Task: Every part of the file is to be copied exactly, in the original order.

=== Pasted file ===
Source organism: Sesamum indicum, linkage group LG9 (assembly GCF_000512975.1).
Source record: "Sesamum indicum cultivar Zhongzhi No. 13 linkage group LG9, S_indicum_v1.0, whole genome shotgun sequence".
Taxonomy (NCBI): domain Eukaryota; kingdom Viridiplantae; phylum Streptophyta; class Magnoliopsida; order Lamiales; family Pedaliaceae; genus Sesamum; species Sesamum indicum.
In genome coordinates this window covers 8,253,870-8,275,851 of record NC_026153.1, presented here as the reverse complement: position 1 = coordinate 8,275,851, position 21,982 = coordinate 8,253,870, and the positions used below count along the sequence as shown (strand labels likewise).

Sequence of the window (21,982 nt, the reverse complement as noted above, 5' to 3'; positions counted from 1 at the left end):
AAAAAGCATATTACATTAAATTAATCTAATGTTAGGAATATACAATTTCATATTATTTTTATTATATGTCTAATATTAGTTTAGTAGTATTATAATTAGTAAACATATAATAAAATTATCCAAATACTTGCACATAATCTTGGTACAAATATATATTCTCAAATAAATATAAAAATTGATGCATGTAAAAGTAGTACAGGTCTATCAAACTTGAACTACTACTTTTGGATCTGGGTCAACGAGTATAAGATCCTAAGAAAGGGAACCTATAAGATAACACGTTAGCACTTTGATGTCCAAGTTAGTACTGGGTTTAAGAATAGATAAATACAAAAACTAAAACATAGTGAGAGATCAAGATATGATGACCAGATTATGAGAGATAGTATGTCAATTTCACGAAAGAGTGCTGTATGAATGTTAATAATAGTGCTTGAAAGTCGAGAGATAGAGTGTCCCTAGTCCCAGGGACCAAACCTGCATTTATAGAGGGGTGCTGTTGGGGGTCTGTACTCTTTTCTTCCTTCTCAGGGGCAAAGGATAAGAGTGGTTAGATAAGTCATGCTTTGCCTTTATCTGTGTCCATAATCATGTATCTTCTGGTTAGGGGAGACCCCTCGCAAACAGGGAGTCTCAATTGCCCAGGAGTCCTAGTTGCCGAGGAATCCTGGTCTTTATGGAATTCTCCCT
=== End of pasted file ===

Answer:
Source organism: Sesamum indicum, linkage group LG9 (assembly GCF_000512975.1).
Source record: "Sesamum indicum cultivar Zhongzhi No. 13 linkage group LG9, S_indicum_v1.0, whole genome shotgun sequence".
Taxonomy (NCBI): domain Eukaryota; kingdom Viridiplantae; phylum Streptophyta; class Magnoliopsida; order Lamiales; family Pedaliaceae; genus Sesamum; species Sesamum indicum.
In genome coordinates this window covers 8,253,870-8,275,851 of record NC_026153.1, presented here as the reverse complement: position 1 = coordinate 8,275,851, position 21,982 = coordinate 8,253,870, and the positions used below count along the sequence as shown (strand labels likewise).

Sequence of the window (21,982 nt, the reverse complement as noted above, 5' to 3'; positions counted from 1 at the left end):
AAAAAGCATATTACATTAAATTAATCTAATGTTAGGAATATACAATTTCATATTATTTTTATTATATGTCTAATATTAGTTTAGTAGTATTATAATTAGTAAACATATAATAAAATTATCCAAATACTTGCACATAATCTTGGTACAAATATATATTCTCAAATAAATATAAAAATTGATGCATGTAAAAGTAGTACAGGTCTATCAAACTTGAACTACTACTTTTGGATCTGGGTCAACGAGTATAAGATCCTAAGAAAGGGAACCTATAAGATAACACGTTAGCACTTTGATGTCCAAGTTAGTACTGGGTTTAAGAATAGATAAATACAAAAACTAAAACATAGTGAGAGATCAAGATATGATGACCAGATTATGAGAGATAGTATGTCAATTTCACGAAAGAGTGCTGTATGAATGTTAATAATAGTGCTTGAAAGTCGAGAGATAGAGTGTCCCTAGTCCCAGGGACCAAACCTGCATTTATAGAGGGGTGCTGTTGGGGGTCTGTACTCTTTTCTTCCTTCTCAGGGGCAAAGGATAAGAGTGGTTAGATAAGTCATGCTTTGCCTTTATCTGTGTCCATAATCATGTATCTTCTGGTTAGGGGAGACCCCTCGCAAACAGGGAGTCTCAATTGCCCAGGAGTCCTAGTTGCCGAGGAATCCTGGTCTTTATGGAATTCTCCCT